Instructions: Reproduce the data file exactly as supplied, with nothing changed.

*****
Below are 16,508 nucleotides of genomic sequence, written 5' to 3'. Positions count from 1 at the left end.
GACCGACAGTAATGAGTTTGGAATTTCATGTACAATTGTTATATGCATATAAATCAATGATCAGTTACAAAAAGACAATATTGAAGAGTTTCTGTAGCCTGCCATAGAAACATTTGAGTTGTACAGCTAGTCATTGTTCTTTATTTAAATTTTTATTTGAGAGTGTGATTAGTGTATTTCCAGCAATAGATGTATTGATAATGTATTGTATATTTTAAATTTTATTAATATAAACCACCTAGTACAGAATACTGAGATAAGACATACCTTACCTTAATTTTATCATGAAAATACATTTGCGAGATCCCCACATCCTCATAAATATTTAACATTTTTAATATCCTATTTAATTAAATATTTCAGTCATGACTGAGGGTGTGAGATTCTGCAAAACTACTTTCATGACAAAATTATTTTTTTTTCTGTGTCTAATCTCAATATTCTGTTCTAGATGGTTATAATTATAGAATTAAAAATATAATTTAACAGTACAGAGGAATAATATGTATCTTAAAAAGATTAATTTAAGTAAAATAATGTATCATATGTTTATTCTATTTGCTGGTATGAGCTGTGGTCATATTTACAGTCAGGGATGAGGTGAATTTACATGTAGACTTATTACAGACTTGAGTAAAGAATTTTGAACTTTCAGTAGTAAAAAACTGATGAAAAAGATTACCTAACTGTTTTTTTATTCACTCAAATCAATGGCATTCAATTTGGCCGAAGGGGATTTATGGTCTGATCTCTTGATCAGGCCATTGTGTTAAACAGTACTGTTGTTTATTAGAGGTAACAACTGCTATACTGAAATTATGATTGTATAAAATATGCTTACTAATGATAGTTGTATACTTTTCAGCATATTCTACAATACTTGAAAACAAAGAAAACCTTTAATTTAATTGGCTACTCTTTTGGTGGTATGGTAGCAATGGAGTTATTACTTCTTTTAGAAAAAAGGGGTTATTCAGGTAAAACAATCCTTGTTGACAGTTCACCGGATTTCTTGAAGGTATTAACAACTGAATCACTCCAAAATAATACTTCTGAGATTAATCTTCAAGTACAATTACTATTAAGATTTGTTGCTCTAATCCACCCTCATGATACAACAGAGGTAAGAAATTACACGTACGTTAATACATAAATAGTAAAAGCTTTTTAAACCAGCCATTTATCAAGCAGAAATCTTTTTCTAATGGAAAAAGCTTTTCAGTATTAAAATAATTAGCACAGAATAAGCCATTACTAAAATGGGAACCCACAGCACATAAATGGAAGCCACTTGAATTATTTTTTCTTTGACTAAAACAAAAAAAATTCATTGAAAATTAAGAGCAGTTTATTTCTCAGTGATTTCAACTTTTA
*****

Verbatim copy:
Below are 16,508 nucleotides of genomic sequence, written 5' to 3'. Positions count from 1 at the left end.
GACCGACAGTAATGAGTTTGGAATTTCATGTACAATTGTTATATGCATATAAATCAATGATCAGTTACAAAAAGACAATATTGAAGAGTTTCTGTAGCCTGCCATAGAAACATTTGAGTTGTACAGCTAGTCATTGTTCTTTATTTAAATTTTTATTTGAGAGTGTGATTAGTGTATTTCCAGCAATAGATGTATTGATAATGTATTGTATATTTTAAATTTTATTAATATAAACCACCTAGTACAGAATACTGAGATAAGACATACCTTACCTTAATTTTATCATGAAAATACATTTGCGAGATCCCCACATCCTCATAAATATTTAACATTTTTAATATCCTATTTAATTAAATATTTCAGTCATGACTGAGGGTGTGAGATTCTGCAAAACTACTTTCATGACAAAATTATTTTTTTTTCTGTGTCTAATCTCAATATTCTGTTCTAGATGGTTATAATTATAGAATTAAAAATATAATTTAACAGTACAGAGGAATAATATGTATCTTAAAAAGATTAATTTAAGTAAAATAATGTATCATATGTTTATTCTATTTGCTGGTATGAGCTGTGGTCATATTTACAGTCAGGGATGAGGTGAATTTACATGTAGACTTATTACAGACTTGAGTAAAGAATTTTGAACTTTCAGTAGTAAAAAACTGATGAAAAAGATTACCTAACTGTTTTTTTATTCACTCAAATCAATGGCATTCAATTTGGCCGAAGGGGATTTATGGTCTGATCTCTTGATCAGGCCATTGTGTTAAACAGTACTGTTGTTTATTAGAGGTAACAACTGCTATACTGAAATTATGATTGTATAAAATATGCTTACTAATGATAGTTGTATACTTTTCAGCATATTCTACAATACTTGAAAACAAAGAAAACCTTTAATTTAATTGGCTACTCTTTTGGTGGTATGGTAGCAATGGAGTTATTACTTCTTTTAGAAAAAAGGGGTTATTCAGGTAAAACAATCCTTGTTGACAGTTCACCGGATTTCTTGAAGGTATTAACAACTGAATCACTCCAAAATAATACTTCTGAGATTAATCTTCAAGTACAATTACTATTAAGATTTGTTGCTCTAATCCACCCTCATGATACAACAGAGGTAAGAAATTACACGTACGTTAATACATAAATAGTAAAAGCTTTTTAAACCAGCCATTTATCAAGCAGAAATCTTTTTCTAATGGAAAAAGCTTTTCAGTATTAAAATAATTAGCACAGAATAAGCCATTACTAAAATGGGAACCCACAGCACATAAATGGAAGCCACTTGAATTATTTTTTCTTTGACTAAAACAAAAAAAATTCATTGAAAATTAAGAGCAGTTTATTTCTCAGTGATTTCAACTTTTA